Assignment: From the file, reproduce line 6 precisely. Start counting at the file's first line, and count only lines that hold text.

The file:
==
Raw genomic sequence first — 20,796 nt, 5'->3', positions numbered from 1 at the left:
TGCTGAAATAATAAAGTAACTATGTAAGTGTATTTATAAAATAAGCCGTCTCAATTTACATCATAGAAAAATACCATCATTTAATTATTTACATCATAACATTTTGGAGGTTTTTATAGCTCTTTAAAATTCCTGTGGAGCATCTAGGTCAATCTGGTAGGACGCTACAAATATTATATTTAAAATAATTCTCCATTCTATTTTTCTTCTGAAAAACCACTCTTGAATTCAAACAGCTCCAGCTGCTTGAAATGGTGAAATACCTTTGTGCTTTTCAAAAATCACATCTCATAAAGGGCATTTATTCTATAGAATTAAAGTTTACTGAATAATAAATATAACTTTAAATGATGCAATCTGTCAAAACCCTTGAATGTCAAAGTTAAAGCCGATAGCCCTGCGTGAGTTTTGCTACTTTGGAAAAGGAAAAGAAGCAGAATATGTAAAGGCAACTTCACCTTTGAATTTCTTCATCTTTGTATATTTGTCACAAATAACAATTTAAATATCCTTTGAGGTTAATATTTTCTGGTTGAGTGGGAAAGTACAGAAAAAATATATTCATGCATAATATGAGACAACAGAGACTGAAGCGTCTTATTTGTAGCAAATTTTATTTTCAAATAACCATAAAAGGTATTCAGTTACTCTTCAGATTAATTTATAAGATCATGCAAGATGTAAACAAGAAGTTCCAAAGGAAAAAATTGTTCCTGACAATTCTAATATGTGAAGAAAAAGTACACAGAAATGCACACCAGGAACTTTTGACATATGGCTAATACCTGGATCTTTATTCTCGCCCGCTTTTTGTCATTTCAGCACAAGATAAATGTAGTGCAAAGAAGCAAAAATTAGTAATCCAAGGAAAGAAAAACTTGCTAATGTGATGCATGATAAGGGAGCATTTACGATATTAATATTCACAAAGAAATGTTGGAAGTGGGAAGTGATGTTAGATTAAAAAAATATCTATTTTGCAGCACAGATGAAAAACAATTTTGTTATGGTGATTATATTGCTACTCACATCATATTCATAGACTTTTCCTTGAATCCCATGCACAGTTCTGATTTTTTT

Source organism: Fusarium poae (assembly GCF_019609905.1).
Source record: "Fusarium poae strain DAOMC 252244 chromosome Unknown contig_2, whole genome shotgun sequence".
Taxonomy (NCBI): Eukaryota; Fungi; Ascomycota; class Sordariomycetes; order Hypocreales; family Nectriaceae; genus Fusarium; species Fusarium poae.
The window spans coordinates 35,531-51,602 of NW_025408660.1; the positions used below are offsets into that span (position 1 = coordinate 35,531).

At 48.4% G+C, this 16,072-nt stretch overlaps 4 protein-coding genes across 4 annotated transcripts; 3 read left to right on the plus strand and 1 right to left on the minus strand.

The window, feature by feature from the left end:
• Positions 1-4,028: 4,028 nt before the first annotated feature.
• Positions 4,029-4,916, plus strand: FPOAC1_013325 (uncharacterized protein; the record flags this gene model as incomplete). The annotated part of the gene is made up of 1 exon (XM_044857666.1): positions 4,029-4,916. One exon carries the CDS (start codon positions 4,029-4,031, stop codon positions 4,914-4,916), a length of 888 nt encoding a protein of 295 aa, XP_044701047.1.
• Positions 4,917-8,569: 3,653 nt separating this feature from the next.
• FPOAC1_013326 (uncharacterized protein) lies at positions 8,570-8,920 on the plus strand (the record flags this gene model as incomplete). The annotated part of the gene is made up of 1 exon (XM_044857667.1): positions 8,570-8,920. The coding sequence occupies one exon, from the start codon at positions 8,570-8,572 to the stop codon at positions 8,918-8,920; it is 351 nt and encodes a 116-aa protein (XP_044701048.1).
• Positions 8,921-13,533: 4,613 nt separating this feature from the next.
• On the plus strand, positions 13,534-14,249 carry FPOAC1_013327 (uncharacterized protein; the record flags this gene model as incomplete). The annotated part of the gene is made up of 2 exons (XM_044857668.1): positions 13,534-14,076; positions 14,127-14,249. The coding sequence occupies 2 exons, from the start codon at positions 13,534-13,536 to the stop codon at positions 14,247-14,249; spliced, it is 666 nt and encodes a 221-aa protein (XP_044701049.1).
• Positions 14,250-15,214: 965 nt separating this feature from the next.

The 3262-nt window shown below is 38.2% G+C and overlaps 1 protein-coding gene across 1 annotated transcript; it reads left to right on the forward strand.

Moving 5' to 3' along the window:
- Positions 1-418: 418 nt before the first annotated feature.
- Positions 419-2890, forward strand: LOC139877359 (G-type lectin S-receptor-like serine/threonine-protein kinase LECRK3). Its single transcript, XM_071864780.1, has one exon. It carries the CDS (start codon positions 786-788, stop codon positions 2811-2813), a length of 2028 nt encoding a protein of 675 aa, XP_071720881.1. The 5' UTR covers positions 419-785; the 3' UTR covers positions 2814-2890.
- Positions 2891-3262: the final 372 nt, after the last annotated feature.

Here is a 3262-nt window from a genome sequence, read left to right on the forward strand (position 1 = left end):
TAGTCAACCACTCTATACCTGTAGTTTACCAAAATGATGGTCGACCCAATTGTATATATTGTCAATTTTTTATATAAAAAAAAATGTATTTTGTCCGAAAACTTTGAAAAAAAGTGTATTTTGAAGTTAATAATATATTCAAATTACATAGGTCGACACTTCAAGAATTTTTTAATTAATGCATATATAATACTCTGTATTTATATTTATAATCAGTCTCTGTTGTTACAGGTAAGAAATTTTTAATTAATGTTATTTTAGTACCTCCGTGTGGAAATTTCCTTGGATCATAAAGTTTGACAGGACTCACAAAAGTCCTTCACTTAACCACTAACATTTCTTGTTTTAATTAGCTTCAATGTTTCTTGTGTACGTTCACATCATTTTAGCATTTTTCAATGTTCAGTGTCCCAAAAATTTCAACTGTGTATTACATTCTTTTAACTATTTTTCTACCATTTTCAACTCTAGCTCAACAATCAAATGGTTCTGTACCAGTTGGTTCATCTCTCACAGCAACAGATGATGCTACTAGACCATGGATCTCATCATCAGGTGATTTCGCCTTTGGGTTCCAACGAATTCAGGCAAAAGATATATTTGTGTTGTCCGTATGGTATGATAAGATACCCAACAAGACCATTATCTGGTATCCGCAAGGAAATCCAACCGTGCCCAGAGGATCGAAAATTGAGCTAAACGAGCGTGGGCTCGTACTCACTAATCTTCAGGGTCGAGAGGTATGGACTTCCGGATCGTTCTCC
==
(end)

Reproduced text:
The window spans coordinates 35,531-51,602 of NW_025408660.1; the positions used below are offsets into that span (position 1 = coordinate 35,531).